B.F. Skinner, describing behavior engineering some years ago, said, “We have the technology for installing any (human) behavior we want.” (Packard, The People Changers, p. 4) And a University of Michigan psychologist, James V. McConnell, proposed, “We should reshape our society so that we all would be trained from birth to do what society wants us to do.” The techniques are here; there are plenty of scientists who, to get government grants, would gladly do anything the government says. The apparatus is in place; it would require only a change in government to put it into practice.

Peter Beckman wrote, “Orwell’s 1984 will not come true.

“The West is not moving toward 1984 because it is moving toward Brave New World. In George Orwell’s fascinating vision (1948), men are coerced into a society of slaves; in Aldous Huxley’s unforgettable novel (1932) they are conditioned into it.”

“In a recent speech, a German journalist noted the failure of Soviet propaganda: ‘I guarantee you that there are no communists under 40 in East Germany; the only communists are in the West.’ To which this (ex-Czechoslovak) writer will add a guarantee that there are no communists under 40 anywhere in Eastern Europe, and probably very few, if any, in the U.S.S.R. itself.

“Why?

“Because the 1984 type of brainwashing does not work. Nobody is so stupid as to believe that the American imperialists will kill widows and orphans for profit – nobody, that is, who is force-fed such nonsense. Why, then, can large segments of the population in the West be made to believe that the evil corporations, driven by lust for profits, will give cancer to anybody in sight (including themselves, apparently), as well as future generations?

“Not, we submit, because of the rantings of the Jane Fondas and Caldicotts. They are themselves too 1984-ish to have lasting effect; they probably just give most people the creeps. But in Brave New World, people ‘planned’ for work in urban factories are, in childhood, shown pictures of flowers and the countryside and they are given electric shocks. No need to coerce them into city living when they grow up: they hate the country quite ‘naturally.’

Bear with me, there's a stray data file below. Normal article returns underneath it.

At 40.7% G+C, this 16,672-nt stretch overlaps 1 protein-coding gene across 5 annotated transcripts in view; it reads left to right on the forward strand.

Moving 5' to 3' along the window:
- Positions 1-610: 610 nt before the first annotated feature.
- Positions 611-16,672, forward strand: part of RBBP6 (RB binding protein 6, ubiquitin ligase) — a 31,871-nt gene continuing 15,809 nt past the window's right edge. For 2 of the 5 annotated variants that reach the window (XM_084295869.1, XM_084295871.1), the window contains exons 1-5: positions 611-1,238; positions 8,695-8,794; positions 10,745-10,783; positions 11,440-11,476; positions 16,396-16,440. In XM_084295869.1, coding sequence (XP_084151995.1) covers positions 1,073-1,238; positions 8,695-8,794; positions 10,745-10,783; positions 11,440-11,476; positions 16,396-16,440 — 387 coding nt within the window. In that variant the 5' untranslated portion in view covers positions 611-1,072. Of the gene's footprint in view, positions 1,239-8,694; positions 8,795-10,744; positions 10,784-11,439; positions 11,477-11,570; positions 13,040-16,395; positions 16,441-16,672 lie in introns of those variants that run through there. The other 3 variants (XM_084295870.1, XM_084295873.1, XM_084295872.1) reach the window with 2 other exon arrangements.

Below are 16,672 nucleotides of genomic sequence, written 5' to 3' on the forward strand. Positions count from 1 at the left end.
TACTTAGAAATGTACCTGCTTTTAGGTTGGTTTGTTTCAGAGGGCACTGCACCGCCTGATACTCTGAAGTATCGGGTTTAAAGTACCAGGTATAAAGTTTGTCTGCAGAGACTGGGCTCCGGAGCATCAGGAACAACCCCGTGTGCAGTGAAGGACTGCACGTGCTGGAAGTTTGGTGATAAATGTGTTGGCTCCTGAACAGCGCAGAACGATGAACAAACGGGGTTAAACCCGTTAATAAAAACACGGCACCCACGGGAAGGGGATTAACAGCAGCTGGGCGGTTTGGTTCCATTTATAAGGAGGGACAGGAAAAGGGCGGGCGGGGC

“So why do millions in America regard ‘profit’ and ‘capitalism’ as dirty words? Why do they distrust science and technology? Why will they let fraudulent charlatans frighten them out of their wits with witch’s brew concocted from scientific vocabulary?

“Because they have been conditioned; not by Marx’s Capital, but by NBC’s Colombo, in which every businessman – subtly and unobtrusively – is a fool, a crook, or both, as he is in virtually any other TV series” (see Benjamin Stein, The View From Sunset Boulevard, Basic Books, 1978). (And the average American now spends only more time working and sleeping than in front of the conditioning tube). We lack, the space to give a million other examples from the printed media, the movies, school textbooks, college courses, and every other conceivable channel of communication where the conditioning spices are added subtly, but persistently. — Continue –>